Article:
You can query the shared CLLocationManager instance if the location service is enabled. The correct way is to respect the users choice to disable location services.
But if you want to, just start the location service anyway and the user will be prompted to start it again. If the user opts in on the request locations will begin to be reported on your delegate as usual. If the user instead denies your request you will get a failure callback to the locationManager:didFailWithError: delegate method. The error will have an error code of kCLErrorDenied.
I would strongly discourage you from doing this, but you can try to start the service again if the user says no, and the user will be asked again. Most users will hate you for it though.
+1 the user should only decide whether they want to allow an app to use their location at one point, ive noticed a lot of apps ive used recently request permission regularly, even if it hasnt been allowed in the past, which im not a fan of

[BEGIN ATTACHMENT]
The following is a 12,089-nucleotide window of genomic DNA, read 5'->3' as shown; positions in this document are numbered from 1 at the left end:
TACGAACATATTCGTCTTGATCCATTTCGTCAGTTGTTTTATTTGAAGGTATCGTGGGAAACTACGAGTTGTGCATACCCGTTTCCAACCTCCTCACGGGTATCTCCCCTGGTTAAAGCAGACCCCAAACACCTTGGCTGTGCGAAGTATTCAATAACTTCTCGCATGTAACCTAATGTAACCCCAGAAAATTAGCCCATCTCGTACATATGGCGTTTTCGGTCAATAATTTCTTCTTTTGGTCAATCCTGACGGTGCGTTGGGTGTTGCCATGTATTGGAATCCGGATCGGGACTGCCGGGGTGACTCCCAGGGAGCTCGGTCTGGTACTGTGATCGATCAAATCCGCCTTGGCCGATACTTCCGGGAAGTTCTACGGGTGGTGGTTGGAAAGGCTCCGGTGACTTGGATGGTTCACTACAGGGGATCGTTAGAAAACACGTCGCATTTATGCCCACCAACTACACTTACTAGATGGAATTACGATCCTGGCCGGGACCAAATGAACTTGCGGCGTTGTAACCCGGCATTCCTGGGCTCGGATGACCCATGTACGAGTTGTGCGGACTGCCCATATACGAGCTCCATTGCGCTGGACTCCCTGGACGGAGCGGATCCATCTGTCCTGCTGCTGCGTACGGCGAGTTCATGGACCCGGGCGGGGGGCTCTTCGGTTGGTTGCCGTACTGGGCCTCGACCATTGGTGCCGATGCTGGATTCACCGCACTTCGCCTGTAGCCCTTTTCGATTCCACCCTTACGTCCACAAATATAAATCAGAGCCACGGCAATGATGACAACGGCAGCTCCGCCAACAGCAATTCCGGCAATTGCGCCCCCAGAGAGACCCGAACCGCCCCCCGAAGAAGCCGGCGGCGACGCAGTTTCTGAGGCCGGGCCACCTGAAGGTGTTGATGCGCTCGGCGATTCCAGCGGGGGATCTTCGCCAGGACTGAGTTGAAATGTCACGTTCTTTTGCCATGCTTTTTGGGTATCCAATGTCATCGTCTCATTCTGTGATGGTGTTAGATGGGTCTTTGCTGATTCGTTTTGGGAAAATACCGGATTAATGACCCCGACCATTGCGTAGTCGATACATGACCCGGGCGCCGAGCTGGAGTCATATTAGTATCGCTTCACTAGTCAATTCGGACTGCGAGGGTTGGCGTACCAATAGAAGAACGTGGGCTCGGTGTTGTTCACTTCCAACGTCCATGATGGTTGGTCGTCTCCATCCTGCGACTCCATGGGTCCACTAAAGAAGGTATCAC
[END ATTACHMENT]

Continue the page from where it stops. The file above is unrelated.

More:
agree. if your app relies on location services for any significant functionality, the nice way to do this is to detect when location services are disabled and present passive UI in your app that notifies users and allows them to turn location services back on. If a user opts in you can then start location services which will prompt the user to enable.
Thanks for your feedback. I am with you and totally do not want to annoy my users be re-asking them to allow my application access to location services. But in this case, the user is tapping on the "get current location" button, so it seems appropriate to tell them that they need to turn this on. This is the same as in the Map application when the user taps on the "get current location" button. I am doing as you suggest, calling the start monitor method, but it does not re-prompt the user, I just get the kCLErrorDenied error.
This is incorrect. Once the location services authorization alert view is presented, users will never see it again. Ever. (Notwithstanding a phone reset.) Even an app delete and reinstall will not present it again. The only way a user can restore location service authorization is to go to the Settings app and re-enable it directly.